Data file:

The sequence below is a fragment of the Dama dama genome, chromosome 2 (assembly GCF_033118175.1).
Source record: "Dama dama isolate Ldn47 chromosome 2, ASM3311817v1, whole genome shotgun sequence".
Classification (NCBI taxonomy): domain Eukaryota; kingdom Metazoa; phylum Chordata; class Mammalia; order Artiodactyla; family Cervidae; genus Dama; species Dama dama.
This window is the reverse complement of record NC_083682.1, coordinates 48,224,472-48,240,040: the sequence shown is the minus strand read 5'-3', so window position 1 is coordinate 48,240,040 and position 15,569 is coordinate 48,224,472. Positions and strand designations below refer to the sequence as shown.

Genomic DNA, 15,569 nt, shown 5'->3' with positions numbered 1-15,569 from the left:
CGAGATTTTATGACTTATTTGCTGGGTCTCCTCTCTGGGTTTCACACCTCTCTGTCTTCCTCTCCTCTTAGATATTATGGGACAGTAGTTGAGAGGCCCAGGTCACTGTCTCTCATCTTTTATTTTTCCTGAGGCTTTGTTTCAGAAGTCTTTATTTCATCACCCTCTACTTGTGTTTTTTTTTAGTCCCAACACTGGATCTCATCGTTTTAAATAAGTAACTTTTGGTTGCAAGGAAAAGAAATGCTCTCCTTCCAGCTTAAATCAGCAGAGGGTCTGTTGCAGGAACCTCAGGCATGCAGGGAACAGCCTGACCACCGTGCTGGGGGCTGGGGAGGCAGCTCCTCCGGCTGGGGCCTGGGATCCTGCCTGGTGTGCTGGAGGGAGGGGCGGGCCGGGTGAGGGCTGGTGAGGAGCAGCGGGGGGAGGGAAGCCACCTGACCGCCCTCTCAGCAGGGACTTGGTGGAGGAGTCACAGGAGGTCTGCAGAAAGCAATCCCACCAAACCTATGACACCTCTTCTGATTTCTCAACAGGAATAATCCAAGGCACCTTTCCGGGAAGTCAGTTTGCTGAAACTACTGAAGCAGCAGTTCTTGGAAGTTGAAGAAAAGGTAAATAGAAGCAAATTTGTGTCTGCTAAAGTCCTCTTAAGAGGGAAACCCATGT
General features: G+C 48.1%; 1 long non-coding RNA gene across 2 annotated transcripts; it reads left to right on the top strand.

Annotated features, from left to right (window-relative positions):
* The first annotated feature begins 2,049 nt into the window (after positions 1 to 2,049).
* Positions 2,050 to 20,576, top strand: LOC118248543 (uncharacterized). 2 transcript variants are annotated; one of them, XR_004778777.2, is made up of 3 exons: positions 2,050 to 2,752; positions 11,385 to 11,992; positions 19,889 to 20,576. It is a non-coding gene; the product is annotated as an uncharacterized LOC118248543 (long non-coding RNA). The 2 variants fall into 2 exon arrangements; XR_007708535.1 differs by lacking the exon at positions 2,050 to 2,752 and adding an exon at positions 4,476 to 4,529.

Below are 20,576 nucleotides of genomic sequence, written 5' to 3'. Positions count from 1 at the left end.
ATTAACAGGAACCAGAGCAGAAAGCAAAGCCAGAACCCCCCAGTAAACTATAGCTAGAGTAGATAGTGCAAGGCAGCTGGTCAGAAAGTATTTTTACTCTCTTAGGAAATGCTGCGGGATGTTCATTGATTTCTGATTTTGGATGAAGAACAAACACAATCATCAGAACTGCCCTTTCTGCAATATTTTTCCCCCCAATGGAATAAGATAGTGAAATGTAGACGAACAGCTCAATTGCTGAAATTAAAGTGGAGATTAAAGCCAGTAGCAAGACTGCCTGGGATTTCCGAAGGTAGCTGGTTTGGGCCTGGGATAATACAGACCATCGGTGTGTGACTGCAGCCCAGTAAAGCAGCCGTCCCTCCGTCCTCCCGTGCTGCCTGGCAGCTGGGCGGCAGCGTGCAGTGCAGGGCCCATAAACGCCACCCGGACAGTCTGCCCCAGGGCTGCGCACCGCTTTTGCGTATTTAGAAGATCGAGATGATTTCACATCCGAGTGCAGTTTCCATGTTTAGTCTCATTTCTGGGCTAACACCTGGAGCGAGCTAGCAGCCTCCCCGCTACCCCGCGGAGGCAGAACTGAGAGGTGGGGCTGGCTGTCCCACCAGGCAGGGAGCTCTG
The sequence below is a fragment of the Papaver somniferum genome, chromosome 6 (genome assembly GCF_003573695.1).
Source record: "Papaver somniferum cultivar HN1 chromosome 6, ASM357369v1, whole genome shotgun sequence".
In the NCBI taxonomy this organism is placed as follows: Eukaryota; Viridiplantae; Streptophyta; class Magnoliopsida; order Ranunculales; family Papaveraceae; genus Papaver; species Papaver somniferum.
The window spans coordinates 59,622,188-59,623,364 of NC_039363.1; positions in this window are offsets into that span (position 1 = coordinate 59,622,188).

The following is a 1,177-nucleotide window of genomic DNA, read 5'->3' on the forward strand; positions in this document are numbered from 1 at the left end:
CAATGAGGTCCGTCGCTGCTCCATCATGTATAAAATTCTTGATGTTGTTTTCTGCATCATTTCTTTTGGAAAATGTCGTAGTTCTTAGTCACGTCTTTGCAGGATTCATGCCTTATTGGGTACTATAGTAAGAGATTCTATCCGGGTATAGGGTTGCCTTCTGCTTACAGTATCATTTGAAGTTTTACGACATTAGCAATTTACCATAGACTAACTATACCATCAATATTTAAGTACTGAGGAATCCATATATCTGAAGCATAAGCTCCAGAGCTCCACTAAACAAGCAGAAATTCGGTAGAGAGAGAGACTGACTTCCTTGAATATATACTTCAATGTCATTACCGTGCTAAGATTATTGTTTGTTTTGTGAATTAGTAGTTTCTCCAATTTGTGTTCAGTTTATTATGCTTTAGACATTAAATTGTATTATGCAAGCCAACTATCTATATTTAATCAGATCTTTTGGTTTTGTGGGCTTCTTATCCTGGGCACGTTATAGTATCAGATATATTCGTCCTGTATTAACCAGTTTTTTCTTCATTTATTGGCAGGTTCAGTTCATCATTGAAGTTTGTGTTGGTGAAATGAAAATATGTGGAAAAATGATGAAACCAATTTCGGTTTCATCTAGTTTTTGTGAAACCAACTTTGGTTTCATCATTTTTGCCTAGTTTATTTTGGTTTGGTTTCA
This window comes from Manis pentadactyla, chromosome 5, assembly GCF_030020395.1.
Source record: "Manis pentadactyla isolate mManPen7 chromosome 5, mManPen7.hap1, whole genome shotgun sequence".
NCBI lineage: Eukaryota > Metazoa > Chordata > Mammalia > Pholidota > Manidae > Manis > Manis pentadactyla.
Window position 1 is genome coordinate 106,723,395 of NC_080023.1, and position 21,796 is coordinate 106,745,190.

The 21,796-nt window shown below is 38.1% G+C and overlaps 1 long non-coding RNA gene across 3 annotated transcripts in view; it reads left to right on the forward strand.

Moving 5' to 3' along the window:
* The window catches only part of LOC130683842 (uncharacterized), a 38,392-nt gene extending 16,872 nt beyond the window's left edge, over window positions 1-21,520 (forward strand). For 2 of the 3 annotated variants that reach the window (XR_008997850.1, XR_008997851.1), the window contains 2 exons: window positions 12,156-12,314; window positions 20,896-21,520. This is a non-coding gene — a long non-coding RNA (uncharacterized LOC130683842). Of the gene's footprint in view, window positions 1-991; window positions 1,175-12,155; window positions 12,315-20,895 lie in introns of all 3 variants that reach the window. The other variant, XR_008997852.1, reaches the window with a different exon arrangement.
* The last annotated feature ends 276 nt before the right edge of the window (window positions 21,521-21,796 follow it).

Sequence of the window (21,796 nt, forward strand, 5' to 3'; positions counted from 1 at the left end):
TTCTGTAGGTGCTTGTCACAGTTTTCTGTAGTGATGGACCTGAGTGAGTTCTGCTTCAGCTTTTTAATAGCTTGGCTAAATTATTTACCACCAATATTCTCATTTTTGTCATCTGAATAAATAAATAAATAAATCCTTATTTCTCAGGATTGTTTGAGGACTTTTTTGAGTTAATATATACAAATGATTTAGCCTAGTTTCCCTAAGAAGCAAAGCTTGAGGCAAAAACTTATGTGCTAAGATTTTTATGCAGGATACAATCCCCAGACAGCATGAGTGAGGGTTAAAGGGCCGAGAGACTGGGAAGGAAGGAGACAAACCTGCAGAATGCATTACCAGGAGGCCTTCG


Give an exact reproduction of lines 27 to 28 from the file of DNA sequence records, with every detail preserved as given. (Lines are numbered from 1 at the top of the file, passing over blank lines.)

Sequence of the window (21,796 nt, forward strand, 5' to 3'; positions counted from 1 at the left end):
TTCTGTAGGTGCTTGTCACAGTTTTCTGTAGTGATGGACCTGAGTGAGTTCTGCTTCAGCTTTTTAATAGCTTGGCTAAATTATTTACCACCAATATTCTCATTTTTGTCATCTGAATAAATAAATAAATAAATCCTTATTTCTCAGGATTGTTTGAGGACTTTTTTGAGTTAATATATACAAATGATTTAGCCTAGTTTCCCTAAGAAGCAAAGCTTGAGGCAAAAACTTATGTGCTAAGATTTTTATGCAGGATACAATCCCCAGACAGCATGAGTGAGGGTTAAAGGGCCGAGAGACTGGGAAGGAAGGAGACAAACCTGCAGAATGCATTACCAGGAGGCCTTCG